Sure, they come to see the geysers; yet not many visitors to Yellowstone seem to realize they are wandering through the caldera of one of the largest active volcanoes in the world. The evidence is all around, jarring in its juxtaposition to the other wonders of the park: malodorous sulphur vents near fragrant pine forests, boiling hot springs in the middle of crystal-blue pools, desolate parched dead zones bordering verdant grasslands.
Especially interesting to me were the vivid colors of many of the hydrothermal features. The bright reds, yellows, and greens found in and near these scalding waters are, surprisingly, caused by thermophilic organisms -- heat-loving bacteria which grow in conditions hostile to all other forms of life.
Old Faithful is the best-known geyser in the park, probably because it erupts the most frequently of the larger geysers; but it is neither the largest nor the most regular. The park rangers "predict" the eruptions of six major geysers each day on a board in the Old Faithful visitor center, so you can drop in anytime and head for the next likely performer, much like catching the next feature at the local multiplex.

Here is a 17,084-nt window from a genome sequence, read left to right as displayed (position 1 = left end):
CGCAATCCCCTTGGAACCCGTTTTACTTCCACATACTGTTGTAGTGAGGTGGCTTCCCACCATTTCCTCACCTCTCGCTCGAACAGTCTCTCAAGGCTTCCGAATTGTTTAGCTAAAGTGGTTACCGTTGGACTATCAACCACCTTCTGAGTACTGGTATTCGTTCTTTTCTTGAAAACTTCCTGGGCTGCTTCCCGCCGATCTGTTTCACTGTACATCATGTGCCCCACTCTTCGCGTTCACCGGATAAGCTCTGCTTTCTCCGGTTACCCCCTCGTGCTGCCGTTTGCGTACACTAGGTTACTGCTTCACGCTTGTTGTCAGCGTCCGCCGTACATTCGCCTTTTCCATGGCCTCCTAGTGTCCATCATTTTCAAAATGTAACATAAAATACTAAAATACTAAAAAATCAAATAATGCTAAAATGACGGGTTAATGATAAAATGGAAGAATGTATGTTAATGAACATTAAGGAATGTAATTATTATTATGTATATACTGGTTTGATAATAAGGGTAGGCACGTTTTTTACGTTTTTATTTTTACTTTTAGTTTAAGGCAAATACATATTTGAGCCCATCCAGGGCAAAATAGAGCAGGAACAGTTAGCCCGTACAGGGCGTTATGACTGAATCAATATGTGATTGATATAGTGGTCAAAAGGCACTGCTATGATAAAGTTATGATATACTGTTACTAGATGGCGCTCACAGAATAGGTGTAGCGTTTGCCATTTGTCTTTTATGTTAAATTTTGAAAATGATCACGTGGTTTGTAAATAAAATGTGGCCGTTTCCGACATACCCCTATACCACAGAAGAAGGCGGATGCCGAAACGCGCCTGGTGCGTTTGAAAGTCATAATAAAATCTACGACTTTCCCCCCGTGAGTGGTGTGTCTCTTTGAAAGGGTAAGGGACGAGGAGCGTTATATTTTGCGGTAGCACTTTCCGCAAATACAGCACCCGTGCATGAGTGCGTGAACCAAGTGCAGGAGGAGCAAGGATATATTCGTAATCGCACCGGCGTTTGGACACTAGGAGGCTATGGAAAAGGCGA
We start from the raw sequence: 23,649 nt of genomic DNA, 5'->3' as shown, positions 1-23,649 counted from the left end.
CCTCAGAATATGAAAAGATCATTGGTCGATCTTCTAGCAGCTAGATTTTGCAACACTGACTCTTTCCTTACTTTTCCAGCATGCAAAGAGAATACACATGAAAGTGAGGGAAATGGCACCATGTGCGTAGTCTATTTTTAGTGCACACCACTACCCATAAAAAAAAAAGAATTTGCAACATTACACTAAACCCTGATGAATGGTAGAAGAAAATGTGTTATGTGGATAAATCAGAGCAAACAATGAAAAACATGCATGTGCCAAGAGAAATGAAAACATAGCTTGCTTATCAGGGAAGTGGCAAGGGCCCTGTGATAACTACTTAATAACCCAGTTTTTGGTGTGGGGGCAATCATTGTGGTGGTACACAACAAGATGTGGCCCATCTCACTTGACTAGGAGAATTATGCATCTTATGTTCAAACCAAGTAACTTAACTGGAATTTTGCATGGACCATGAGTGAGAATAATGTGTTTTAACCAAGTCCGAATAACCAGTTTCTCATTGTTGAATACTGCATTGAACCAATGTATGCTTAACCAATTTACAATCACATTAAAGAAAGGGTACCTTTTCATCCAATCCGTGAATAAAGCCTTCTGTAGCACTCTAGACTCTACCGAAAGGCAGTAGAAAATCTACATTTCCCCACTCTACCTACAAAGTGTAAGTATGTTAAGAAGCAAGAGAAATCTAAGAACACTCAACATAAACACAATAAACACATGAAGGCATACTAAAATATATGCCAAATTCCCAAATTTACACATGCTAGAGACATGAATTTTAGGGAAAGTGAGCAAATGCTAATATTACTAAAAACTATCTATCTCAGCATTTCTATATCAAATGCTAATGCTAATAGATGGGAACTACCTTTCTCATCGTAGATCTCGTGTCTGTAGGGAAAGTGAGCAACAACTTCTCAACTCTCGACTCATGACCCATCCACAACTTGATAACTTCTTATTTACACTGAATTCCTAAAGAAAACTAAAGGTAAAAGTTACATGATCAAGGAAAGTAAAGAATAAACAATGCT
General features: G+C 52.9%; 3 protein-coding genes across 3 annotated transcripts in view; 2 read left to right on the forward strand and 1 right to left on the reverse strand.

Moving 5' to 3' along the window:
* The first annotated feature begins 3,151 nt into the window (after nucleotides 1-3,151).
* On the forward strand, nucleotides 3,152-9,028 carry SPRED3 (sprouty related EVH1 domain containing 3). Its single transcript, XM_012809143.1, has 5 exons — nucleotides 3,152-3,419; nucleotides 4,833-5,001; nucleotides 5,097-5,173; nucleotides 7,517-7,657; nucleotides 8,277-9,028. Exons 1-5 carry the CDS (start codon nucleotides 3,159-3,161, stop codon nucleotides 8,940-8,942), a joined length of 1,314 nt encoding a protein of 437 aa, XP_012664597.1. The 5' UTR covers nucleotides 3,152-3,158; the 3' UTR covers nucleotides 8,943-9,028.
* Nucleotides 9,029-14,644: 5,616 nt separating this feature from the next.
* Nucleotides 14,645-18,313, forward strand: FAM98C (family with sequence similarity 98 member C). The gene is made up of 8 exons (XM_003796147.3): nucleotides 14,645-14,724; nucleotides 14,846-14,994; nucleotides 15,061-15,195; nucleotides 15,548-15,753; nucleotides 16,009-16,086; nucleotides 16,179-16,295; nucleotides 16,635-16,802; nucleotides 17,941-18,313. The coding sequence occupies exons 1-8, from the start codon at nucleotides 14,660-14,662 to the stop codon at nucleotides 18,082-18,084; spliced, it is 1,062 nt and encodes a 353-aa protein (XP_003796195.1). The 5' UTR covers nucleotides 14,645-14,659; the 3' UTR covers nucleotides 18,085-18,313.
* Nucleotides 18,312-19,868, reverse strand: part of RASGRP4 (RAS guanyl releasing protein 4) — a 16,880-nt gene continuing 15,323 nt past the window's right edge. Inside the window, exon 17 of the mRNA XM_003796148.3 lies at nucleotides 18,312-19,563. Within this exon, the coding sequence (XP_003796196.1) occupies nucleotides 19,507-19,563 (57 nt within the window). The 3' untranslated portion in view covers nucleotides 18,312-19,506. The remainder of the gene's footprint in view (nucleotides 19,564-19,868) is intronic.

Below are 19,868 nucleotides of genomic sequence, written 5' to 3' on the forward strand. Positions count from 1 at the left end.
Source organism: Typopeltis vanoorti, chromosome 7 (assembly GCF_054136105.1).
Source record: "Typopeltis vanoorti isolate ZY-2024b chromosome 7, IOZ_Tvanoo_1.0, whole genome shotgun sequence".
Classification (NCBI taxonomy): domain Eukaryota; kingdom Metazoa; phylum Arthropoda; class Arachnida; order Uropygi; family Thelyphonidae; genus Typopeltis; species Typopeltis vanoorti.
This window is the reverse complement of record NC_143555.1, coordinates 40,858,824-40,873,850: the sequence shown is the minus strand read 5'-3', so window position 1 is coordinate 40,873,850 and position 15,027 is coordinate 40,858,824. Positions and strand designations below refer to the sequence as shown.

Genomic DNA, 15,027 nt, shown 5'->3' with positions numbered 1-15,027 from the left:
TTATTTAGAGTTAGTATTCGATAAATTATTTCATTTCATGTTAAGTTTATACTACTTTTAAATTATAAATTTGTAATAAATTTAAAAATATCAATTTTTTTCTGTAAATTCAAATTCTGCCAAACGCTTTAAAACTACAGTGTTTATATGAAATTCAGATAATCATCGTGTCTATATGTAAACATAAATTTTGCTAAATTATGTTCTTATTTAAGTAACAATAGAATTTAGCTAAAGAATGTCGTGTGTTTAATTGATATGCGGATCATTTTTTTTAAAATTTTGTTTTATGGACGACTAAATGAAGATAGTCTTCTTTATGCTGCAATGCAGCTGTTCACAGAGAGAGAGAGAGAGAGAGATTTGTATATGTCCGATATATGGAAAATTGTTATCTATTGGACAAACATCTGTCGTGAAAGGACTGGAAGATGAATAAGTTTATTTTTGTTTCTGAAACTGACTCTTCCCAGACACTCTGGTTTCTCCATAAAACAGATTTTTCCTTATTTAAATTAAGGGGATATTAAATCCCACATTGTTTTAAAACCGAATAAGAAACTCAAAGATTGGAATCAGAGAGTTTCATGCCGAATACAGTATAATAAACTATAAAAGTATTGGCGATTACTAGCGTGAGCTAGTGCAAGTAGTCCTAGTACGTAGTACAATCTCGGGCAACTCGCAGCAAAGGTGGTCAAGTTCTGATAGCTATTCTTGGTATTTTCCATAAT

We happened by one afternoon when Grand, the world's tallest predictable geyser, was on the board in a half-hour, so we hurried over to watch. However, Grand hadn't seen the day's schedule and chose to keep us (and several hundred others) waiting another hour and 45 minutes. I can't complain too much; it was worth the wait for about ten minutes of exuberant nonstop spouting. There's something both fascinating and comforting about natural events that man cannot control.